Financial Employees Still Hesitant to Blow the Whistle on Misconduct
April 17, 2012 - Comments Off
Fortune Magazine wrote last week about a recently released study by the Corporate Executive Board (“CEB”), an Arlington, Virginia-based research and advisory firm, which sought to gather information about the frequency with which financial employees reported wrongdoing. The study was conducted over a period of four years, and polled over 500,000 employees at 150 companies – mostly financial services firms. What it found, unfortunately, was that the culture of silence remains solidly in place, and both employees and supervisors were complicit in perpetrating that culture.
The study found that employees do not report 50% of observed misconduct. In addition, the study found that even when unethical behavior was reported, 60% of managers said they would only divulge information to a senior executive if the estimated impact of the wrongdoing exceeded $1 million. Thomas Monahan, the chairman and CEO of CEB, explained that the conduct goes unreported because people “fear retaliatory action, including losing their job, failing to get promoted, failing to get a bonus.” Monahan further explained that companies have failed to create a healthy, ethical culture where people feel “they will not be retaliated against and the company will go and do something” about the wrongdoing. … People need to be highly convinced that this is a potential catastrophe to take the risk.”
In the wake of the Enron scandal and the subprime mortgage debacle, strong laws such as the Sarbanes-Oxley Act of 2002 (“SOX”) and the Dodd-Frank Wall Street Reform and Consumer Protection Act of 2010 (“Dodd-Frank”) have been passed protecting financial employees from retaliation for reporting wrongdoing. However, it is incumbent upon employers to make their employees aware of these rights, and in so doing create a culture where employees feel free to report perceived wrongdoing without fear of reprisals.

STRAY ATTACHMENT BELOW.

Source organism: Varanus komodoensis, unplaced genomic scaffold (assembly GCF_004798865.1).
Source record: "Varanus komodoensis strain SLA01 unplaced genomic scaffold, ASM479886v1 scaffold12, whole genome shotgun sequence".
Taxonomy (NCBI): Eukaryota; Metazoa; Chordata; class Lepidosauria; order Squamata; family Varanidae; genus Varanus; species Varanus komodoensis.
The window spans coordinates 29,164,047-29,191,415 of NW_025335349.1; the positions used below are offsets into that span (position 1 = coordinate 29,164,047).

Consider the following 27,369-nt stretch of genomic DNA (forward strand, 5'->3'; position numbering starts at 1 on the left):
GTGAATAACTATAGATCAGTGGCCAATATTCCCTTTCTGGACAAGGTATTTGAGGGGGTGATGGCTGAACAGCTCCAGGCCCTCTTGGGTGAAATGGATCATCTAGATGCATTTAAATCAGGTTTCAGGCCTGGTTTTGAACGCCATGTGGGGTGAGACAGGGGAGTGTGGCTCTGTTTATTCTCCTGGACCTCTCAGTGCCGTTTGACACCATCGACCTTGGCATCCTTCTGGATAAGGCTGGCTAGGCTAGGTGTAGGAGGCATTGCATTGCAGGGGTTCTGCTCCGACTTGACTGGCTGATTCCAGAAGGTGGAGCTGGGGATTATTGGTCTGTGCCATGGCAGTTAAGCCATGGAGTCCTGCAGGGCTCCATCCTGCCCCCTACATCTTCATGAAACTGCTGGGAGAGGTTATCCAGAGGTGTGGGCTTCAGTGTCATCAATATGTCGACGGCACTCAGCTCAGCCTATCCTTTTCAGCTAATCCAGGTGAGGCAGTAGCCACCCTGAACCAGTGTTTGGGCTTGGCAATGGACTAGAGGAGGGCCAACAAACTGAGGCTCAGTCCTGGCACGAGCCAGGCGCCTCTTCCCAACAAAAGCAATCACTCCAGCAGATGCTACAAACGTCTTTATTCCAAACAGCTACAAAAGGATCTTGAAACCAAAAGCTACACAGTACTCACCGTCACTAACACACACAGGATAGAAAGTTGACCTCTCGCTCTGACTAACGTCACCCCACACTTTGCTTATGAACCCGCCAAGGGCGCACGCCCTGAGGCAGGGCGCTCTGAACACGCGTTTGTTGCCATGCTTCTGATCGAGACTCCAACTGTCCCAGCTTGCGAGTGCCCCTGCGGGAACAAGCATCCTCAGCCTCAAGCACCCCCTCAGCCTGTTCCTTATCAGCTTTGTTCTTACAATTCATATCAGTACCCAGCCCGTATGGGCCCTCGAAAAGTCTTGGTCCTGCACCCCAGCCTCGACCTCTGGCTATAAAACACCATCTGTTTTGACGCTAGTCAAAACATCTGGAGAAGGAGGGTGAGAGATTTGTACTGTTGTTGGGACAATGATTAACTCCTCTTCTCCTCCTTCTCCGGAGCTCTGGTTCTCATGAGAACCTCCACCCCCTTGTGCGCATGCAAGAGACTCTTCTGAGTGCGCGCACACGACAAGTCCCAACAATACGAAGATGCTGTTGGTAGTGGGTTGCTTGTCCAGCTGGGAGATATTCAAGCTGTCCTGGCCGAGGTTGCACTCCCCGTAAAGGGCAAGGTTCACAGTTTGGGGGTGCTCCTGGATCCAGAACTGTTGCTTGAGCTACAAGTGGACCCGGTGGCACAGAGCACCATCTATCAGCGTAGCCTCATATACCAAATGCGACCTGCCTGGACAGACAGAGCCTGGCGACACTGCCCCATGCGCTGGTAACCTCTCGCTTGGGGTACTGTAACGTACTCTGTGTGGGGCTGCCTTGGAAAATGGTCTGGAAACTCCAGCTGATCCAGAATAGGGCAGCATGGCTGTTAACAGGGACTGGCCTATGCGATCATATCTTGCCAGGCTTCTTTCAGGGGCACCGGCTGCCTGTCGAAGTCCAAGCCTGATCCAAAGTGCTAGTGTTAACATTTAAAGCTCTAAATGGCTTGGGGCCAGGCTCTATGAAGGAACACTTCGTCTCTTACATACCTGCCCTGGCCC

This change in culture, however, still does not appear to be happening. The CEB survey reflects the results of a survey we blogged about a few months ago, conducted by the Ethics Resource Center (“ERC”). That survey also found that roughly half of employees reported misconduct they witnessed. In addition, the ERC survey found that illegal retaliation against those employees that did report wrongdoing was on the rise.
We also wrote about a study released in November 2011, in which Littler Mendelson polled senior executives at publicly traded companies about their knowledge of the new Dodd-Frank whistleblower provisions. That survey found that “Just 54% of respondents expressed confidence that executives in their organization understand the concepts of unlawful retaliation and knew not to engage in such conduct.”